Page 1 of 3 123 LastLast
Results 1 to 10 of 26

Thread: What is the lightest .txt editor (what is a clone of windows notepad)

  1. #1
    Join Date
    Oct 2021
    Beans
    6

    What is the lightest .txt editor (what is a clone of windows notepad)

    Windows notepad refuses to crash, and it refuses to lag. No matter how bogged down windows becomes, if you can open a notepad window than notepad will work perfectly fine.

    I am searching for the Linux equivalent of windows notepad, the most light weight and lag proof text editor out there. Something that is a computerised type writer and nothing more.

  2. #2
    Join Date
    Nov 2007
    Location
    London, England
    Beans
    7,333
    Distro
    Xubuntu 20.04 Focal Fossa

    Re: What is the lightest .txt editor (what is a clone of windows notepad)

    nano is often recommended for beginners. And is is part of the default install. Just open a terminal and type nano followed by the file name, e.g.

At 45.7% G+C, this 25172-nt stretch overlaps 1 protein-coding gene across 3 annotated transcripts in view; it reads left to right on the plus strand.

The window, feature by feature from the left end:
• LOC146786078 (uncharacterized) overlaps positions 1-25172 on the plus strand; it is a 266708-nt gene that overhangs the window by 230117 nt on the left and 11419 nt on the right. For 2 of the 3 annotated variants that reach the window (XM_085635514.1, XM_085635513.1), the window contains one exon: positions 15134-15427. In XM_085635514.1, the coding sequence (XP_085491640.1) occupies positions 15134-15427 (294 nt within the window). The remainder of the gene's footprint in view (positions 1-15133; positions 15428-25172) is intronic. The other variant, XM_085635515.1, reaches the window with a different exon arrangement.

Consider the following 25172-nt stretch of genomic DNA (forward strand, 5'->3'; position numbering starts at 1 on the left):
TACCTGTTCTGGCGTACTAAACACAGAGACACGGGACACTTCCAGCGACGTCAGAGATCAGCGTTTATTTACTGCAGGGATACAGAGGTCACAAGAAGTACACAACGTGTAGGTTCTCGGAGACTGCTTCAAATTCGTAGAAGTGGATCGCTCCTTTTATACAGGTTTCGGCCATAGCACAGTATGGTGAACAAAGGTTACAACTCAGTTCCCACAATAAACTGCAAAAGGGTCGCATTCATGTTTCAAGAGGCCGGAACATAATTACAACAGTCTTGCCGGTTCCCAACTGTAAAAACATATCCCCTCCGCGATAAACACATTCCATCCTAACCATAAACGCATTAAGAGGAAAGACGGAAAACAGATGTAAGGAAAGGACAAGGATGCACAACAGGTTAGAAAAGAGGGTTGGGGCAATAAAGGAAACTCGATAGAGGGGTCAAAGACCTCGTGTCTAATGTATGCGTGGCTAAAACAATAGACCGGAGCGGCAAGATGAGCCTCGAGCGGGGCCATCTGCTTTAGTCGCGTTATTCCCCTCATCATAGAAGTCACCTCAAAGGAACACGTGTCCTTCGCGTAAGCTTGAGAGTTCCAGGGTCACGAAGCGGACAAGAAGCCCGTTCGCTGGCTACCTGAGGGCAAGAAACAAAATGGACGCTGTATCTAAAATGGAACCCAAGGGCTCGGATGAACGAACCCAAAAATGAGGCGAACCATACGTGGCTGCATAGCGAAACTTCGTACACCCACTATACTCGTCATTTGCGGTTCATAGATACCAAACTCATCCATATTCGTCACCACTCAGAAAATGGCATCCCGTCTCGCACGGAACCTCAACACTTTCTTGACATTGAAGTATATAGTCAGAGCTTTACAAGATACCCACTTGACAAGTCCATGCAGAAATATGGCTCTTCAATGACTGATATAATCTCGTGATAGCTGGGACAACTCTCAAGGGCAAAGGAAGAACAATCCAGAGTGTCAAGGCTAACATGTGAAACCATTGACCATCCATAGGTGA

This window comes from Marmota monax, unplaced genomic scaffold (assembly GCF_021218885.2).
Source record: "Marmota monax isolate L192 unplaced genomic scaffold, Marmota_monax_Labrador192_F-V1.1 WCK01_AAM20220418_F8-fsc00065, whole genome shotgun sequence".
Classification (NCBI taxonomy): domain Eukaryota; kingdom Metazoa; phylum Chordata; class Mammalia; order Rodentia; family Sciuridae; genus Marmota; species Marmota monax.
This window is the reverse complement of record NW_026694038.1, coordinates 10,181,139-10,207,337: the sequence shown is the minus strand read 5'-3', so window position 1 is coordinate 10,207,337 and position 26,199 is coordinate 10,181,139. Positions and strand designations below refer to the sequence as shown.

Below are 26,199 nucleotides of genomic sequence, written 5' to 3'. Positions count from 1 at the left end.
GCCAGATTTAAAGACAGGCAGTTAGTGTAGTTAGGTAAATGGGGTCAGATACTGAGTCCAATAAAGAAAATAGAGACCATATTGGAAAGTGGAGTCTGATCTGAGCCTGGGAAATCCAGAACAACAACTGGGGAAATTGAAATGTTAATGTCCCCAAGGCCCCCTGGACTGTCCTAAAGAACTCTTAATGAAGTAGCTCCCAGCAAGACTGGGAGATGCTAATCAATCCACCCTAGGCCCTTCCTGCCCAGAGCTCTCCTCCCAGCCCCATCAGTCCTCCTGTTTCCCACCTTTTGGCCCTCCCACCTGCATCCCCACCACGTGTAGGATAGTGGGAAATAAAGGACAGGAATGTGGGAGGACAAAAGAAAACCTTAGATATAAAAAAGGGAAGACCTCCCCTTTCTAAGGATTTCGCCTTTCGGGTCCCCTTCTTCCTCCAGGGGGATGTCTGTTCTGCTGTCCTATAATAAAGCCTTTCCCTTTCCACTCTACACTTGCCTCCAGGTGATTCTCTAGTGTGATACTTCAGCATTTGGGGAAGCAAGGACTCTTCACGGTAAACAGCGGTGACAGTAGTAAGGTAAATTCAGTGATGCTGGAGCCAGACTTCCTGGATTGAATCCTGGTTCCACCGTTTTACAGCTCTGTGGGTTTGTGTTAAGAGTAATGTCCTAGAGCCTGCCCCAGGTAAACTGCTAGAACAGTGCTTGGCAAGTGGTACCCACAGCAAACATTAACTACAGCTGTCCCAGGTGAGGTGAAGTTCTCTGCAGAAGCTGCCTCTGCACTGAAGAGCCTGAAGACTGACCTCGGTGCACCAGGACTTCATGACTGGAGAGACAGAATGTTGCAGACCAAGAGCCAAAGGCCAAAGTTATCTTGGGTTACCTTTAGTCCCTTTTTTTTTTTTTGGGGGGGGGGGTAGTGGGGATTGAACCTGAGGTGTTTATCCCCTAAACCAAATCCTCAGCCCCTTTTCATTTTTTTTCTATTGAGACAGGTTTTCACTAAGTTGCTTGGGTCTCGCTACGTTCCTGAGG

Code:
    nano test.txt

  3. #3
    Join Date
    Apr 2007
    Beans
    2,958
    Distro
    Ubuntu

    Re: What is the lightest .txt editor (what is a clone of windows notepad)

    The default text editor, gedit, will satisfy your needs as a graphical text editor. mousepad, the default text editor of XFCE, is very lightweight.

  4. #4
    Join Date
    Aug 2011
    Location
    51.8° N 5.8° E
    Beans
    6,097
    Distro
    Xubuntu 20.04 Focal Fossa

    Re: What is the lightest .txt editor (what is a clone of windows notepad)

    Just checked with a 2.2MB plain text file. Nano needs 9MB to just open it (no editing yet), vim needs 14MB and mousepad needs 55MB (resident memory as reported by top). Nano and vim aren't exactly Windows Notepad clones, as they run in a terminal. Much of their lightness comes from not having to handle a window, font rendering and a mouse.

  5. #5
    Join Date
    Jun 2010
    Location
    London, England
    Beans
    Hidden!
    Distro
    Ubuntu Development Release

    Re: What is the lightest .txt editor (what is a clone of windows notepad)

    If you are really serious about Windows Notepad then open Ubuntu software and search for Notepad3 (WINE). That is the notepad application that comes with an install of WINE. Someone has made a snap packaged version of it. So, there you have a Windows Notepad app running on Linux.